Baby Gorilla Press Materials
Tickled Pink – Baby Gorilla is a Girl
Chicago (Nov. 12, 2012) – Lincoln Park Zoo is tickled pink to confirm their newest adorable edition, an endangered western lowland gorilla, is a girl. She is named Patty.
Born on October 11, Patty’s mother Bana has cradled her closely and carefully. So closely, in fact, that it has taken the zoo’s animal care staff some time to get a close enough look at the infant to confidently confirm she is a girl.
“Bana is being a really great mom. She is doing exactly what we hoped she would do which is tenderly cuddle, nurse and care for her baby,” explained Maureen Leahy, curator of primates at the zoo. “There has been no reason for animal care staff to handle the baby so we’ve just had to wait patiently for Bana to give us a close look at the infant.”
Once the zoo could confidently confirm the gorilla is female they were able to christen her with a name. “She is named Patty in honor of Patty Meyers, mother of Sally Meyers Kovler and mother-in-law of Jonathan Kovler, a Lincoln Park Zoo Life Trustee,” said Lincoln Park Zoo President & CEO Kevin Bell. “The Kovler family is a long-standing and exceptionally generous supporter of Lincoln Park Zoo and its animals and facilities.”
The zoo is renowned for its scientific work with gorillas using computer touchscreens to communicate with apes to gain a better understanding about how they process information. Lincoln Park Zoo is the only place in the world conducting touchscreen studies like these with both gorillas and chimpanzees.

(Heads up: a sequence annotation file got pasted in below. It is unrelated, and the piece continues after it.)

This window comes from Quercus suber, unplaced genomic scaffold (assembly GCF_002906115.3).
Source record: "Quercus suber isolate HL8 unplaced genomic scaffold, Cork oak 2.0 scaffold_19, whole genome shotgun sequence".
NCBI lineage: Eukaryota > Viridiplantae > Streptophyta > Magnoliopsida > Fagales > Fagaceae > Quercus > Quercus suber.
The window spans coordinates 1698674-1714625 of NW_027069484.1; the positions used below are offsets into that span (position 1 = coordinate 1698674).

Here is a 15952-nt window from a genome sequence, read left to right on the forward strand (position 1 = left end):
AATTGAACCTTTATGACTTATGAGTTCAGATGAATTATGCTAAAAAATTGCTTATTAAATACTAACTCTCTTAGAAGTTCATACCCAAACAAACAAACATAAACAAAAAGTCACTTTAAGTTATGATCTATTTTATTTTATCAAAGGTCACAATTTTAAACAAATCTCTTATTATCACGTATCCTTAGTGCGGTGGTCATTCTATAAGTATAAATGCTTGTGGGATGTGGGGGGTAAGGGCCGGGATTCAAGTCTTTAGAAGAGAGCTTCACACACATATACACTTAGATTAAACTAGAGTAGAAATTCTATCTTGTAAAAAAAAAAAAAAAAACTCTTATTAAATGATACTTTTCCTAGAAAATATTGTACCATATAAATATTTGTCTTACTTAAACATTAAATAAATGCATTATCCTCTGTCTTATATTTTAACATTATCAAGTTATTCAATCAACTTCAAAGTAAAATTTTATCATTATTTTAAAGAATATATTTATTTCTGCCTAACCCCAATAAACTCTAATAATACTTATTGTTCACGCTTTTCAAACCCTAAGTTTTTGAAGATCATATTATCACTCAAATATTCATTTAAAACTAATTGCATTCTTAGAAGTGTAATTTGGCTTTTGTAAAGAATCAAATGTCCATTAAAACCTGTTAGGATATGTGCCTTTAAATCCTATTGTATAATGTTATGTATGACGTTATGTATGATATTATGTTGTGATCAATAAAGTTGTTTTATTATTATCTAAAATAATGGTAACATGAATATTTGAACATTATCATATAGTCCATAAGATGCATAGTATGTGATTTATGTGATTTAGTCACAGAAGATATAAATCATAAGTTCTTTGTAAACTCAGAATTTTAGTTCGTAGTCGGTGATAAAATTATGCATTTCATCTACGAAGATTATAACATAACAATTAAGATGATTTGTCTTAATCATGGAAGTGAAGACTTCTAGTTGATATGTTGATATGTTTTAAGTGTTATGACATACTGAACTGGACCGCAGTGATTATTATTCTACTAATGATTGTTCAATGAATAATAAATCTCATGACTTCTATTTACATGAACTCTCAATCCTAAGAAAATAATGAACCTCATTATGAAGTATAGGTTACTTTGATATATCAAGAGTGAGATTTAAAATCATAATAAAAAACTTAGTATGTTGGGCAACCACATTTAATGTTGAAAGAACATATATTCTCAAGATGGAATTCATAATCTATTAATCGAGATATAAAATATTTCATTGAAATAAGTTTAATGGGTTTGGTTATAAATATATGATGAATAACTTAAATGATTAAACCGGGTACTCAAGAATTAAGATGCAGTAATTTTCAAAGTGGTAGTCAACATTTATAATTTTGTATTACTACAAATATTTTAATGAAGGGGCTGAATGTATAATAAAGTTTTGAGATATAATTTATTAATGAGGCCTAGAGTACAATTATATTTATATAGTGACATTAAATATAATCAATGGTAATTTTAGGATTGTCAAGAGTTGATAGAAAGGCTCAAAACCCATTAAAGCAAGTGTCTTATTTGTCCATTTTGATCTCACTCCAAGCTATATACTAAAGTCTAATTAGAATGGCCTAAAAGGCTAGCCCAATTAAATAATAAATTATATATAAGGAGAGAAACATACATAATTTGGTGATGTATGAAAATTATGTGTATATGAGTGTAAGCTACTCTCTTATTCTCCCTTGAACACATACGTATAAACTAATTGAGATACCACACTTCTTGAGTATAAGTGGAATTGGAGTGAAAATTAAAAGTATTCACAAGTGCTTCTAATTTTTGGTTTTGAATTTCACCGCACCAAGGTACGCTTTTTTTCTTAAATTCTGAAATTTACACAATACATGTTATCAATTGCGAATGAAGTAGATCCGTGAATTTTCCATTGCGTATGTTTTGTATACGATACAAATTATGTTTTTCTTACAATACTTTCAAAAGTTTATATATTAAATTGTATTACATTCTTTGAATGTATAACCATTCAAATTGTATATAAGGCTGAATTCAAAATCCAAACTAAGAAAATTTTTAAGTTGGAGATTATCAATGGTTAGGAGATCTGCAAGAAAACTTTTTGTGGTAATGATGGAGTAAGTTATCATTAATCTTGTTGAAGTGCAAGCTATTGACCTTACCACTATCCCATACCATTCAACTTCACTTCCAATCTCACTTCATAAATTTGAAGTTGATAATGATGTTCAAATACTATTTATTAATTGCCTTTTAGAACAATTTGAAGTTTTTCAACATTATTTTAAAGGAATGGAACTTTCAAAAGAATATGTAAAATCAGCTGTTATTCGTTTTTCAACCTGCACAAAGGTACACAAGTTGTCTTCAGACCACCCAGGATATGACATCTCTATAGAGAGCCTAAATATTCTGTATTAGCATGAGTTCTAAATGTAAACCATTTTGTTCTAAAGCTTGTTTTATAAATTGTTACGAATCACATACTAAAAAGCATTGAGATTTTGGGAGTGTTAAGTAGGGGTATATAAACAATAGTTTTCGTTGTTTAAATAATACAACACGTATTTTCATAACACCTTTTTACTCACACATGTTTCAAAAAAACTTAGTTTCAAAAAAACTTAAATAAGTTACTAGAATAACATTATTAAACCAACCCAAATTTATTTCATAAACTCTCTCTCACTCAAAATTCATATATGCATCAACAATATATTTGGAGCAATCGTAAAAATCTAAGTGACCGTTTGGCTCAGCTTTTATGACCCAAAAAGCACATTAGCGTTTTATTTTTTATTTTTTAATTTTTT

Interestingly, zoo staff has witnessed one major behavioral change in Bana since becoming a new mom – she now wants to engage with the zoo’s animal behavior and cognition scientists. Something she never seemed interested in before.
“Before having Patty, Bana showed little interest in the computers, but recently she has started voluntarily engaging and seems interested to participate. It’s exciting,” said Leahy. “It is also common for adult gorilla females with a new infant to start elevating their status within the social hierarchy, and I think Bana is doing just that. Since Patty was born, Bana has been more confident about approaching the researchers, and not necessarily deferring to the more dominant individuals who typically like to monopolize the computer.”
The gorilla family can be seen daily at the Regenstein Center for African Apes from 10 a.m. to 4:30 p.m. Each day at 1:30 p.m. the gorillas participate in a training or computer cognition session which members of the public can observe. Visit www.lpzoo.org for more information about this unique opportunity to observe animal care and science in action.
ABOUT CHICAGO'S LINCOLN PARK ZOO
Chicago’s Lincoln Park Zoo, a historic landmark founded in 1868, is dedicated to connecting people with nature by providing a free, family-oriented wildlife experience. A leader in conservation science both globally and locally, the zoo exemplifies the highest quality animal care and educational outreach. The not-for-profit zoo, managed by The Lincoln Park Zoological Society, is a member-supported organization and one of the nation’s only free, privately managed zoos. For more information, call 312 -742-2000 or visit www.lpzoo.org.
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Photos credited to John Kortas/Lincoln Park Zoo
Photos credited to Todd Rosenberg/Lincoln Park Zoo
Photos credited to Tony Gnau/Lincoln Park Zoo
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